“They’re all just so boring nowadays” – a common refrain about footballers today. But is the problem with them… or us? I think it’s largely with us. For many, the phrase harks back to a time before pasta, prohibited pints, Prozone, Sky football, all-seater stadia and foreigners; an era where players would have a drink with the fans in the pub after game. The golden era of football – supposedly (ignoring all the racism and hooliganism). But there are good reasons for the change in football – and footballer – culture, and a lot of them come down to us, the fans.
We’re so demanding about what players do these days, as if we want not only hope they are good role models but positively expect it. Admittedly, this is largely the media amplifying otherwise small concerns to sell papers. But this is part of the issue – players and clubs are so worried about the bad PR, they media-train players to within an inch of their life, squeezing out any character. Where’s the scandal, the rivalry, at the moment? The Keegan-Ferguson war of words? Cantona? (Ok, Balotelli is kind of equivalent to that.) Arsenal v Man United and Pizza-gate? Roy Keane v….well, the world? Much scandal today is comprised solely of Steve Bruce moaning about an offside decision. It’s very rare to see a player slag off the opposition these days, even if that’s QPR or Hull.
And you do not see many footballers expressing political views other than platitudinous – if thoroughly decent – stuff like ‘every kid deserves to grow up in peace’. It’s very rare for players to declare a party political affiliation, especially during their playing careers. Even for the Labour, which is arguably more likely to attract celebrities because left-wing politics is generally perceived as ‘nicer’ and less of a publicity risk. Regardless, footballers were notable by their absence from celebs professing party support at the last election (Frank Lampard quietly claiming to be a Tory and Sol Campbell, in retirement, criticising the mansion tax are two examples, but they are exceptions which prove the rule).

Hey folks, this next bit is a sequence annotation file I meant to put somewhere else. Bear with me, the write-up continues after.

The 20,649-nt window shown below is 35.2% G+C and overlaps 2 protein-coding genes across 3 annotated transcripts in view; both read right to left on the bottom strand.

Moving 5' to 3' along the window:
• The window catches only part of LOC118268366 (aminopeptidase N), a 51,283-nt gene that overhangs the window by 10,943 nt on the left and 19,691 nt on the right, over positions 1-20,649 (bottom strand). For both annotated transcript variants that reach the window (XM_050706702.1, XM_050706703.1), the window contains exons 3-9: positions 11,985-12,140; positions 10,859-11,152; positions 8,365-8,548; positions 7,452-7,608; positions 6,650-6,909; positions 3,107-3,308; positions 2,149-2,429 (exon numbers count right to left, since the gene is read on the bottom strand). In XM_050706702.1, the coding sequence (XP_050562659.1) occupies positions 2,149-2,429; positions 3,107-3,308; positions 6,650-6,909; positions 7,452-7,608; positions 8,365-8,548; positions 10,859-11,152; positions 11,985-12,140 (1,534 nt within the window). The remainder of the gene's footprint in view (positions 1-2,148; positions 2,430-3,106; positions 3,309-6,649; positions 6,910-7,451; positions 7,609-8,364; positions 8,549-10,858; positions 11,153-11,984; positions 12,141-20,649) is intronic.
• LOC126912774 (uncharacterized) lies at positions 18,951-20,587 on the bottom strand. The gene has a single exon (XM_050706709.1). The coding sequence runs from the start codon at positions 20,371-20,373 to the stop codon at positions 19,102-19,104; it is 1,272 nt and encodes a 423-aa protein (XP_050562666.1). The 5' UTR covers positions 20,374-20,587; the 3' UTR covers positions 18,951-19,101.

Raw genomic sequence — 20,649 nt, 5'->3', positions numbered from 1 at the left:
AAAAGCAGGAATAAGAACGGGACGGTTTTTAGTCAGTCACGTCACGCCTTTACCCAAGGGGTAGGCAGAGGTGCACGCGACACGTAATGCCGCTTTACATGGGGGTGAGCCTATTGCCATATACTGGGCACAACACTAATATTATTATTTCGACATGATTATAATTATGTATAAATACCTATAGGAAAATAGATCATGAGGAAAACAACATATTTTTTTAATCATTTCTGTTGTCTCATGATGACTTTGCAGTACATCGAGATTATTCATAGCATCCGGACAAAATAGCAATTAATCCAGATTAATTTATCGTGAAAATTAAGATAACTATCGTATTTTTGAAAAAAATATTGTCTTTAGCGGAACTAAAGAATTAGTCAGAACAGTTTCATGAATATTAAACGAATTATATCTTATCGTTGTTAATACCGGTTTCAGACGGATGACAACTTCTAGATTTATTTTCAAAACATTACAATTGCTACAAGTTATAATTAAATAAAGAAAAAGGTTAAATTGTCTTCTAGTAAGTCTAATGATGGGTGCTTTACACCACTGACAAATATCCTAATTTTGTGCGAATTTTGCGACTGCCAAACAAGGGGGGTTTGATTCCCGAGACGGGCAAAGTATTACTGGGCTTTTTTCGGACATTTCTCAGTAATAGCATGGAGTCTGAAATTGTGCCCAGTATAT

Not that I blame them. Recently, just look at the reaction to Myleene Klass criticising the mansion tax – fury and a petition for her to be sacked as the face of Littlewoods (yes, that well known charity which grew from being a betting company), as if views on taxation were as controversial as views on race or sexuality. Elsewhere, Gerard Piquet has been been criticised for comments merely supporting Catalans’ right to vote for their independence and Andy Murray got so much stick for his backing of independence he regretted sending his single, supportive tweet.
If you want evidence that the idea of footballers as ‘role models’ forces them to be act on some higher moral plane over and above the law, just look at the case of Ched Evans. Of course, the actions he was convicted for are abhorrent and I’ve got mixed thoughts on whether he should be allowed to play again for Sheffield United. But it’s unarguable that in most professions there would be no question that, having served his time, he could return to work and normal society. And, unlike a (more important) profession such as teaching or nursing, there are no direct reasons why his criminal conviction means someone who kicks a bit of leather around for a living is a threat to others in his job. Also, many fans feel betrayed when players ‘leave them’, as if footballers should be morally above the laws of free movement which everyone else lives by.
Other recent examples of mountains made out of molehills are Jack Wilshere getting a mauling in the press for – shock horror – having a cigar in a hot tub in Vegas in the summer break and outrage over Wayne Rooney swearing. This is all somewhat understandable – these guys are kids’ heroes (although I’d like to think parents and teachers influence kids more than footballers unknown on any personal level). My main point is that we cannot have our cake and eat it – demanding ‘characters’ in football yet jumping wholeheartedly on even minor transgressions.
Another apparent contradiction is the fans shout the most obscene things at footballers and expect them to be universally happy to interact with us. The Secret Footballer certainly has some strong things to say about fans – essentially, they’re all idiots, and many obnoxious so – suggesting many other players feel the same privately.
So, it would seem we can have footballers as ‘characters’ or role models – but not both.